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Chinese New Year Feng Shui

Out with the old and in with the new

By Sally Philips

Each year, Chinese New Year celebrations begin on the eve of the first New Moon of the Chinese calendar -- a different day every year, usually in late January or early February -- and end with the Full Moon 15 days later.

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Read on for our Feng Shui tips to set the stage for a happy, healthy, and prosperous year ahead...

Chinese New Year Feng Shui makeover

In China, celebrations focus on New Year's Eve and New Year's Day, much like in Western cultures ... but the Chinese start getting ready for the New Year weeks in advance by giving their homes a Feng Shui makeover.

The Chinese believe that bad energy can get stuck in spaces that are messy, dirty or too cluttered ... so the first step in any Feng Shui makeover is to make room for good energy by giving your home a thorough cleaning. If you have a lot of junk laying around that you never use, now's the time to haul it to a thrift store or a recycler.

Place platefuls of fresh and dried fruits around the house as symbols of abundance. Blooming plants are also considered to bring good luck, and in some climates it won't be long before you can replant them outside. These items also make good Chinese New Year gifts.

China is one of many places in the world that welcome the New Year with fireworks, because explosions are thought to scare away evil spirits. Even if you aren't keen on lighting them, some Chinese fireworks are beautiful and you can use them to decorate your home.

Get your affairs in order

Your next step is to give your finances a once-over. Pay all of your neglected bills and organize systems to keep track of your finances in the coming year. In America, it's not too early to start getting organized for taxes.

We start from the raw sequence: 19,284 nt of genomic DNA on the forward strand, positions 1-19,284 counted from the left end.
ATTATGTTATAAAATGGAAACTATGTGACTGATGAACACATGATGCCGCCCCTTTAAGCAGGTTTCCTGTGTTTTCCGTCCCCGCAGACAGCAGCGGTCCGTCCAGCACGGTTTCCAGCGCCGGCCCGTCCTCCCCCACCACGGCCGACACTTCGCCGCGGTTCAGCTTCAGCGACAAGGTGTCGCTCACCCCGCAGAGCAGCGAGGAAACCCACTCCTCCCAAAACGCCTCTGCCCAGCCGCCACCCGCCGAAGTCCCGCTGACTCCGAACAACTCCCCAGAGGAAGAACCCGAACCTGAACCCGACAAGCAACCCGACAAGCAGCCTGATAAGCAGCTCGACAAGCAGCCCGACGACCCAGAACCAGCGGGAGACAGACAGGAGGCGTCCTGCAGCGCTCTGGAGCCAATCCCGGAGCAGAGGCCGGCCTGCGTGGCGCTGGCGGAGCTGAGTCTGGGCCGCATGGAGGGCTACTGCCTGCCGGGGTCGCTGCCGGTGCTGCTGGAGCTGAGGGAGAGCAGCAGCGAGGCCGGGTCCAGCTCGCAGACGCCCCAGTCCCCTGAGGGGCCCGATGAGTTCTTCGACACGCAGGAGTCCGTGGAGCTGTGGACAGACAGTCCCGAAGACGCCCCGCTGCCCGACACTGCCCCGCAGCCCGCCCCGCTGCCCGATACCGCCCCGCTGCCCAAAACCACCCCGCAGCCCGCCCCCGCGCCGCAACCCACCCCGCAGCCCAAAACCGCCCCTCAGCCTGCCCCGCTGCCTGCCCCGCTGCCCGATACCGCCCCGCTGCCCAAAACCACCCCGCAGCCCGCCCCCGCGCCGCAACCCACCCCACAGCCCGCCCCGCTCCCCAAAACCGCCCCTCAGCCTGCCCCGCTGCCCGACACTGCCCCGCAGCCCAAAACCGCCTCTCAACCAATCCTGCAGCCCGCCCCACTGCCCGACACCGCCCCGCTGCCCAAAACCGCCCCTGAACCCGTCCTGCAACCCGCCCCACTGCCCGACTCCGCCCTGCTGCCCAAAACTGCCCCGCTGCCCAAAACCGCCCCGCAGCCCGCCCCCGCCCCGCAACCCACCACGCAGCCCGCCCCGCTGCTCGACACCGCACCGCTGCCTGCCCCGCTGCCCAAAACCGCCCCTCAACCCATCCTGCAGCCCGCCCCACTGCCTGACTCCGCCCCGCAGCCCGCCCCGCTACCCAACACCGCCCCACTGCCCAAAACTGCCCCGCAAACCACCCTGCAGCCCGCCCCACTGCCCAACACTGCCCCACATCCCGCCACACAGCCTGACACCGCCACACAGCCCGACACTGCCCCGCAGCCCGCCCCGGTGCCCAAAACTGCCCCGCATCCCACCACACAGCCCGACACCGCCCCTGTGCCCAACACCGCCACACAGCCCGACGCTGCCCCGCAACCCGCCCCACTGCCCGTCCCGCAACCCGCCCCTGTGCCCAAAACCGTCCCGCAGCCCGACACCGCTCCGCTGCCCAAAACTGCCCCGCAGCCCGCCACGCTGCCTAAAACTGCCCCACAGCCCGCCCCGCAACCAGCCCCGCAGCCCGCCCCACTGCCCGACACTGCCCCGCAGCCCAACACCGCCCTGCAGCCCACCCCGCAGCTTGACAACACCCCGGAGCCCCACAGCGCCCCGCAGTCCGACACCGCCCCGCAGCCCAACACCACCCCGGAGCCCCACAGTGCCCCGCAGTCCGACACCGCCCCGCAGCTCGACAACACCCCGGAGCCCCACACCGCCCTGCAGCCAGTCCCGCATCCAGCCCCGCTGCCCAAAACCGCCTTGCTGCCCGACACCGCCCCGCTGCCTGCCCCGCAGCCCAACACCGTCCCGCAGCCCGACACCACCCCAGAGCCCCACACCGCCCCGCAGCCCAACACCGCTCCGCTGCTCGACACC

Next take stock of your personal life. If you have any disagreements or ill feelings with anyone at work or amongst family and friends, now's a good time to do what you can to clear the air. Simple apologies may be in order, or perhaps just dropping a dispute all together.

New Year's Eve

Chinese families gather on this joyous evening for a special ceremony honoring Heaven and Earth, along with the gods of the household and the family's ancestors. At the New Year's banquet table, places are sometimes set for ancestors for the feast known as "surrounding the stove."

Traditional foods include Eight Treasures Rice, wonton soup and chicken, duck, fish and pork dishes. Whether the celebration is at home or in a restaurant, it's usually a huge feast with plenty of leftovers, because the Chinese believe it's bad luck to cook on New Year's Day.

At midnight, every window and door of the home is flung open to send out the old year and welcome in the new. Firecrackers are set off as the family rejoices together.

New Year's Day

Since the Chinese believe that whatever happens on New Year's Day impacts the rest of the year, superstitions abound. Most of them evolved centuries ago and not everyone believes in them, but they're easy to follow, so why not partake? Here are a few "dos":

  • Do wear new clothes and the color red to express joy and happiness
  • Do visit your relatives, neighbors and friends and wish them well
  • For children and unmarried people without jobs, do give them red envelopes filled with lucky money

And some don'ts:

  • Don't wash your hair because you could wash away your good luck
  • Don't sweep the floor -- you may sweep away your good fortune
  • Don't talk about death or tell ghost stories
  • Don't wear black
  • Don't use knives and scissors if not necessary -- you could cut off opportunities that are coming your way
  • Don't borrow or lend money or you will be doing so all year

Lanterns for prosperity

On the fifth day of the New Year, the Chinese believe the gods of prosperity come down from the heavens. Some businesses set off fireworks and have dancing dragons perform to attract good fortune. The 15th day -- the Full Moon -- is known as The Festival of Lanterns and marks the end of the Chinese New Year celebrations. People typically light lanterns throughout the streets and write poems and riddles to share for entertainment.

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